The surface of Jupiter's moon, Europa.

Search for Alien Life Fueled by Moons, Stars and Rocky Planets

March 21, 2009 11:00 AM
by Shannon Firth
New discoveries such as the moons of Saturn and Jupiter and the alkaline soil on Mars suggest that extraterrestrial life could be a real possibility.

Rocky Moons and Planets Hold the Key

The moons of Jupiter and Saturn may sound like a surprising place to find life forms, but Jupiter's Europa and Saturn's Titan are "wondrous targets in the search for alien life," according to the San Diego Union-Tribune.

"For years, NASA scientists and others planned and panned, pumped and dumped various proposed missions to Titan and Europa." But in February, NASA paved the way for a 2020 mission to Europa.

On March 6, NASA’s Kepler spacecraft lifted off. It will follow 100,000 stars over four years, searching for signs of planets with a similar orbital path to Earth’s own.

Although most of the 250 planets discovered outside our solar system “have no solid surface and [are] hundreds of times the mass of Earth," according to The New York Times,  scientists in Geneva in 2008 listed 45 planets they believe are rocky like our own, renewing hope of life in outer space.

Additionally, the discovery of alkaline soil suitable for plant growth on Mars has fueled speculation about life on the Red Planet. "We basically have found what appears to be the requirements, the nutrients, to support life whether past, present or future," said Samuel P. Kounaves of Tufts University, who is leading the soil analysis.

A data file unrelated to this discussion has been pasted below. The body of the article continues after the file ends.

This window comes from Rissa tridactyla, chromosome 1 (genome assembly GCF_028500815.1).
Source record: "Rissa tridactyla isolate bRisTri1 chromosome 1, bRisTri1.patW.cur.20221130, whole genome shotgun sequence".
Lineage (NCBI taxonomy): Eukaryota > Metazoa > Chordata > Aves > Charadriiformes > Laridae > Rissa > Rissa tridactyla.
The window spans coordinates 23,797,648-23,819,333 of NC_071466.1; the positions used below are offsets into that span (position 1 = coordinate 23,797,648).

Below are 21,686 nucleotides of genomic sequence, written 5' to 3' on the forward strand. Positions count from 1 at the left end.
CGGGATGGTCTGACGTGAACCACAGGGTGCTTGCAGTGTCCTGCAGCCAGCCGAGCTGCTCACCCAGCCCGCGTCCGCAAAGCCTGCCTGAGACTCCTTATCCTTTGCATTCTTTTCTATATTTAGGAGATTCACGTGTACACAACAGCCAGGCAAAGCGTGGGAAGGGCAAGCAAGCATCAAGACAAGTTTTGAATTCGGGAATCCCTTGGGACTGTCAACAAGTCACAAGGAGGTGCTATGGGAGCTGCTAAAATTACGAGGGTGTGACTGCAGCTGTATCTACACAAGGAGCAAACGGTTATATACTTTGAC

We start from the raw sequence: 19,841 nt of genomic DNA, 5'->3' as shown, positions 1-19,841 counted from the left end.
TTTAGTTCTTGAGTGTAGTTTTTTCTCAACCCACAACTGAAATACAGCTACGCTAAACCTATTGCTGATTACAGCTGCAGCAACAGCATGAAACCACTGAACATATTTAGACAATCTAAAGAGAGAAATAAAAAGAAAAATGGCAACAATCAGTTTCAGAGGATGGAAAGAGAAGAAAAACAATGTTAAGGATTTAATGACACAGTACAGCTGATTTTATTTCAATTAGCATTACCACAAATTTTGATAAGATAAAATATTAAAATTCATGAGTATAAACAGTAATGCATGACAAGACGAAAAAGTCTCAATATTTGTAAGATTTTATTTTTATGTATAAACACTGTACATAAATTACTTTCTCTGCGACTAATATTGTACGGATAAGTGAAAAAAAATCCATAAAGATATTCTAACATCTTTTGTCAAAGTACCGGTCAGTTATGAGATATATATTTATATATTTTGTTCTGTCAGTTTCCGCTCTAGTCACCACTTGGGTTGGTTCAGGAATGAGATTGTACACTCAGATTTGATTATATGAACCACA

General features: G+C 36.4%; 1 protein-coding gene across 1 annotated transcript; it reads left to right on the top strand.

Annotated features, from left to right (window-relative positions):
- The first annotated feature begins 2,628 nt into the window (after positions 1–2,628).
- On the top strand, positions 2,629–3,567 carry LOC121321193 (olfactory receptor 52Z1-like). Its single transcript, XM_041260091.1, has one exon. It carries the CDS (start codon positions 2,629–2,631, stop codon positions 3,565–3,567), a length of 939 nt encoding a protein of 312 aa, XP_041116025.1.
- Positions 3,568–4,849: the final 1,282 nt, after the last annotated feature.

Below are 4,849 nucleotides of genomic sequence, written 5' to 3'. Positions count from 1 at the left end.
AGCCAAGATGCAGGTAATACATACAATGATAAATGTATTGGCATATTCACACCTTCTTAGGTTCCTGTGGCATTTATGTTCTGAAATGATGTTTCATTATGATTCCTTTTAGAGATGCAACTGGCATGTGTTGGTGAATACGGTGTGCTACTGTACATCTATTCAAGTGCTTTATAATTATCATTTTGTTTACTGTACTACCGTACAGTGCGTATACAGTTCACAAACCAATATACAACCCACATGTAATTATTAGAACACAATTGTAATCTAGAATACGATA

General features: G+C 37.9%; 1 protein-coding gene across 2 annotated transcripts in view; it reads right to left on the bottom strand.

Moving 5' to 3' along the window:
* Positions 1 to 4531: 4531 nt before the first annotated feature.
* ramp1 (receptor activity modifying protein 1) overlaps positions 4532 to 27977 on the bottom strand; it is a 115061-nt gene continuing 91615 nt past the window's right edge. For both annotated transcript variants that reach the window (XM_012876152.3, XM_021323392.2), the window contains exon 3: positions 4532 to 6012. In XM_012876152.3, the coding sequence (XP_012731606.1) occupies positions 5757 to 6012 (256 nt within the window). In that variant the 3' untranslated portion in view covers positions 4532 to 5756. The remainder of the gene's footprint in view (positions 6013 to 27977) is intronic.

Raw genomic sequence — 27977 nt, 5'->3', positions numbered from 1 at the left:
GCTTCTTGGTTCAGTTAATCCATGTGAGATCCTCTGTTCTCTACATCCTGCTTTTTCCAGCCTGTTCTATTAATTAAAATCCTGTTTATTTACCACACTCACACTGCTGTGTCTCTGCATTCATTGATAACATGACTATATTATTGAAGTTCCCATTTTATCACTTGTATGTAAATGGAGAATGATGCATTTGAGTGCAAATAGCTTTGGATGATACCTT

Previous missions to Mars have determined that there is currently no life on the planet. But in May 2008, NASA sent the Mars Phoenix Lander to sample the Red Planet's topsoil, looking for evidence that the environment could have housed water or even life.

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Related Topic: Japan’s space exploration and space race with China

Japan has long been interested in exploring the possibility of alien life forms. In the small town of Hakui, Japan’s government funded what Time magazine writer Sachiko Sakamaki called a “$48 million ufo welcome mat.” In the 2002 article, Sakamaki, speaking of Japan's "$48 million UFO welcome mat," asked, “How will the aliens know to touch down there and not at the McDonald’s down the road?”

The question of alien life dominated Japanese government discussions in December 2007 when cabinet member Nobutaka Machimura said he believed aliens “definitely” exist.

Perhaps in response, observatories in Japan announced plans in 2008 to explore the question of life in outer space by studying one individual star that could potentially be home to extraterrestrial life forms.

Justin McCurry and Jonathan Watts of the Taipei Times catalogued the disappointments of Japan's space program in 2005 and discussed the China–Japan rivalry: “China may have put a man into orbit, but Japan, it seems, intends to build a station for him on the Moon.”

On June 3, 2008, the third portion of a “bus-sized” Japanese space laboratory named Kibo, meaning “Hope,” reached the International Space Station. Japanese mission specialist Akihko Koshide said, “It has been 20-plus years to get this module up in space. It looks empty, but it’s filled with dreams.”

Historical Context: The beginning of extraterrestrial research

The Pink Tentacle blog details an e-mail sent to Altair in 1983. According to astronomer Hisashi Hirabayashi, who sent the message, “if intelligent aliens received, decoded and responded quickly to the message,” a response can be expected as early as 2015.

The basis for most extraterrestrial-based research began with the The SETI Institute (Search for Extraterrestrial Intelligence), a nonprofit organization founded in 1984 that endeavors to “explain the origin, nature and prevalence of life in the universe.”

Opinion & Analysis: Why all the fuss?

Blogger Bruce K. Gagnon cited two reasons for the global interest in space: “One is to give nations the ability to better coordinate warfare on Earth. The second is that many nations and corporations view space as the “new world.” Gold on asteroids, water and helium-3 on the moon, magnesium, cobalt, and uranium are believed to be on Mars.”

Reference: Astronomy guide


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